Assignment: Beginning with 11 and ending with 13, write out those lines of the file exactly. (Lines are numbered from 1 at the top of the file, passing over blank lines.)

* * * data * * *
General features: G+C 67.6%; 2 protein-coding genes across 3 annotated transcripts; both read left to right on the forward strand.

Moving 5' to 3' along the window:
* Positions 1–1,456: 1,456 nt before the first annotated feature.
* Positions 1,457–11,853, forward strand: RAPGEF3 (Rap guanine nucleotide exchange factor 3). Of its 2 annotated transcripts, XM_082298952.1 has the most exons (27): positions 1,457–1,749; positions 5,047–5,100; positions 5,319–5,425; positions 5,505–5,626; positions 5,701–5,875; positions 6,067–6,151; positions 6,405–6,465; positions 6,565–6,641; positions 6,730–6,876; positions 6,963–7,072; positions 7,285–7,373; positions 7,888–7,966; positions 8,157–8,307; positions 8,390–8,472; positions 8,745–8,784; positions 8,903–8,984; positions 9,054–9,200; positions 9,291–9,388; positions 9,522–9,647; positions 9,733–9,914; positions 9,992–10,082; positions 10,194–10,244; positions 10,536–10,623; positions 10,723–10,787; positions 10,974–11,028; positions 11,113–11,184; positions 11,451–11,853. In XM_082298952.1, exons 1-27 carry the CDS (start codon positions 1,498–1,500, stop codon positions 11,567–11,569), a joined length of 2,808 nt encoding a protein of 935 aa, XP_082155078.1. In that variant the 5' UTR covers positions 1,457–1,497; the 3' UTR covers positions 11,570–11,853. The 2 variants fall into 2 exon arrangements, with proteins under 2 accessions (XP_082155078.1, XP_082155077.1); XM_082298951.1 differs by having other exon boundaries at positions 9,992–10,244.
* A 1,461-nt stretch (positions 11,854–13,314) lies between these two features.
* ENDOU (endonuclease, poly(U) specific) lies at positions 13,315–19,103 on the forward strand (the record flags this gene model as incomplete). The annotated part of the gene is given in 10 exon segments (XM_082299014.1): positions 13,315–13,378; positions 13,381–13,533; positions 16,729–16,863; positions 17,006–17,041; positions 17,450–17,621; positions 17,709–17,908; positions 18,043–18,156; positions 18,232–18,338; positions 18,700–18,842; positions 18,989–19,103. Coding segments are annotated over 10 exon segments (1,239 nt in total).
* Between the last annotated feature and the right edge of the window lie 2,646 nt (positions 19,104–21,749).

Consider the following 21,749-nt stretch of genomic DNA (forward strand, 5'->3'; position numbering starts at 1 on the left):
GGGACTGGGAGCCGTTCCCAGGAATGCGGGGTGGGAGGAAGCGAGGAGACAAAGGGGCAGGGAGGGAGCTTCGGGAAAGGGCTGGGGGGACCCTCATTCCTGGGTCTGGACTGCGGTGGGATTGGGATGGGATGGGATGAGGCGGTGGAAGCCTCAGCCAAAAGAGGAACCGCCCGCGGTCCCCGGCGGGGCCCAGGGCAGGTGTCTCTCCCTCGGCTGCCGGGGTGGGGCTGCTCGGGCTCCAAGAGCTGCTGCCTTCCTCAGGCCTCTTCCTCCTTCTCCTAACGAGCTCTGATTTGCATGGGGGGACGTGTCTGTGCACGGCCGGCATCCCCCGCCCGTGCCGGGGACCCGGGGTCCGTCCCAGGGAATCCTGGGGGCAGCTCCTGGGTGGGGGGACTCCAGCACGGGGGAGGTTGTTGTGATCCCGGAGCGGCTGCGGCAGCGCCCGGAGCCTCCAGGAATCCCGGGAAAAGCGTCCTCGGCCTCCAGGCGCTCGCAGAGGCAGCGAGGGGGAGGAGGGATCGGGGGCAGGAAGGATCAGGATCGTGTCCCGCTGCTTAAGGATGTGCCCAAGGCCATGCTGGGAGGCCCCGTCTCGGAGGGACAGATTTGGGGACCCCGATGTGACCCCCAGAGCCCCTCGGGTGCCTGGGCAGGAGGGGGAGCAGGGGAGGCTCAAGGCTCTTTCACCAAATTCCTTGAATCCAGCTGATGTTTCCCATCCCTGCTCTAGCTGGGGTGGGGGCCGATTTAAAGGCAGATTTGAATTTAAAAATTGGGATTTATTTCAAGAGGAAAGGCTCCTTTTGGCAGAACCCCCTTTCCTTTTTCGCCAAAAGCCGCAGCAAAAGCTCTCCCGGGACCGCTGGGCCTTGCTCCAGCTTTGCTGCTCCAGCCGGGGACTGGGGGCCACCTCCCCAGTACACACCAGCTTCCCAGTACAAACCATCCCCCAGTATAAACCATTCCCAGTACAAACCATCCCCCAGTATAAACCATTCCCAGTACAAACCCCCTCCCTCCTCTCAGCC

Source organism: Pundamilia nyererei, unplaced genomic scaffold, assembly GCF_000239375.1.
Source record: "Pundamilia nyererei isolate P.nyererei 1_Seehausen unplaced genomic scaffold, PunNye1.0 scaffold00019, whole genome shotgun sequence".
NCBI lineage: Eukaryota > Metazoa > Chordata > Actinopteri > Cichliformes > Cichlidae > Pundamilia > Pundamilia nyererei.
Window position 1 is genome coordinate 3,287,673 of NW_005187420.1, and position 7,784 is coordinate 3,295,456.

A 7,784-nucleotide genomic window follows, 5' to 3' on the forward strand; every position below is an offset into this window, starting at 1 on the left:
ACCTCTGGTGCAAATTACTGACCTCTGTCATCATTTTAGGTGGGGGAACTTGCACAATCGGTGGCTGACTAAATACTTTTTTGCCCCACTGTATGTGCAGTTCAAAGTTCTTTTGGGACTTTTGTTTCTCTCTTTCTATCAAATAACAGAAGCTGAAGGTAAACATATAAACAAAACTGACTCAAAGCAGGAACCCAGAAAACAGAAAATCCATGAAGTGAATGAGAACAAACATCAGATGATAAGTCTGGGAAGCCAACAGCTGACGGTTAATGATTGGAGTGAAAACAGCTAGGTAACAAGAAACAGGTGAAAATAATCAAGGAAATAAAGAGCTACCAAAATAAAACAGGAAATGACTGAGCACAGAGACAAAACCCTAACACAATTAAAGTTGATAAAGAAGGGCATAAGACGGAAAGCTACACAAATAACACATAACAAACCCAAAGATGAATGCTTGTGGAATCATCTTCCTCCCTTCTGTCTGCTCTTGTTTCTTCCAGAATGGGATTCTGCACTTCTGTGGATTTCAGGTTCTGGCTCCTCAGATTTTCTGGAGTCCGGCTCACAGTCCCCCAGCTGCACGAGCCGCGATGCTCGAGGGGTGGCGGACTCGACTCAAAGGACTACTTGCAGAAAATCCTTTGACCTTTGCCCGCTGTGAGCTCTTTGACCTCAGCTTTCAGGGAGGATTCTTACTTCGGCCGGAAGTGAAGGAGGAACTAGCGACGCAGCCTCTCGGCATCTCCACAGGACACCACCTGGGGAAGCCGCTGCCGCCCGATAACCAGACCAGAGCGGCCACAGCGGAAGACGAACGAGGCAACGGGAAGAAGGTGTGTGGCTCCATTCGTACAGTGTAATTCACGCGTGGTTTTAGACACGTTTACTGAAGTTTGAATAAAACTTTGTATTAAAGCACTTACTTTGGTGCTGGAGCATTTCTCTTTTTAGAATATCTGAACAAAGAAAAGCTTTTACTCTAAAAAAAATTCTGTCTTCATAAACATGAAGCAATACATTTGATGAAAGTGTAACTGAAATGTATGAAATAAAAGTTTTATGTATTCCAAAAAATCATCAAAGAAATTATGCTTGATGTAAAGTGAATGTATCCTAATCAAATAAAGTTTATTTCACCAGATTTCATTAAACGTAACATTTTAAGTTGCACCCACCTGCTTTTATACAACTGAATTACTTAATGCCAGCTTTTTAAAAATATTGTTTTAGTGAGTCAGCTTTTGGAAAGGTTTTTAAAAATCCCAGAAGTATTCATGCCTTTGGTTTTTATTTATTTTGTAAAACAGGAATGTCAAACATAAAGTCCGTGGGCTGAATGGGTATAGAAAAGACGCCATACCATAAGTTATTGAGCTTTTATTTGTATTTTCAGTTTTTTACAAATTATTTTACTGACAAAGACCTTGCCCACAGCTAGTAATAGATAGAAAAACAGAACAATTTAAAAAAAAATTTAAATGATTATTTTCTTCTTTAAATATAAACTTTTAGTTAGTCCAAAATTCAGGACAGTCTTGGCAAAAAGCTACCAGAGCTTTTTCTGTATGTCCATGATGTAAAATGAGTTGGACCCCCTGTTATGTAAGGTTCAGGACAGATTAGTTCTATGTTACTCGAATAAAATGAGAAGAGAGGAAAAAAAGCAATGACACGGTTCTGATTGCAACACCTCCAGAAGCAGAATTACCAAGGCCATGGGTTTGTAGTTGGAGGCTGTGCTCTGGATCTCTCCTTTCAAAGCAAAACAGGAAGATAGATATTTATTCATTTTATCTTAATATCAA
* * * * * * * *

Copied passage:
Source record: "Pundamilia nyererei isolate P.nyererei 1_Seehausen unplaced genomic scaffold, PunNye1.0 scaffold00019, whole genome shotgun sequence".
NCBI lineage: Eukaryota > Metazoa > Chordata > Actinopteri > Cichliformes > Cichlidae > Pundamilia > Pundamilia nyererei.
Window position 1 is genome coordinate 3,287,673 of NW_005187420.1, and position 7,784 is coordinate 3,295,456.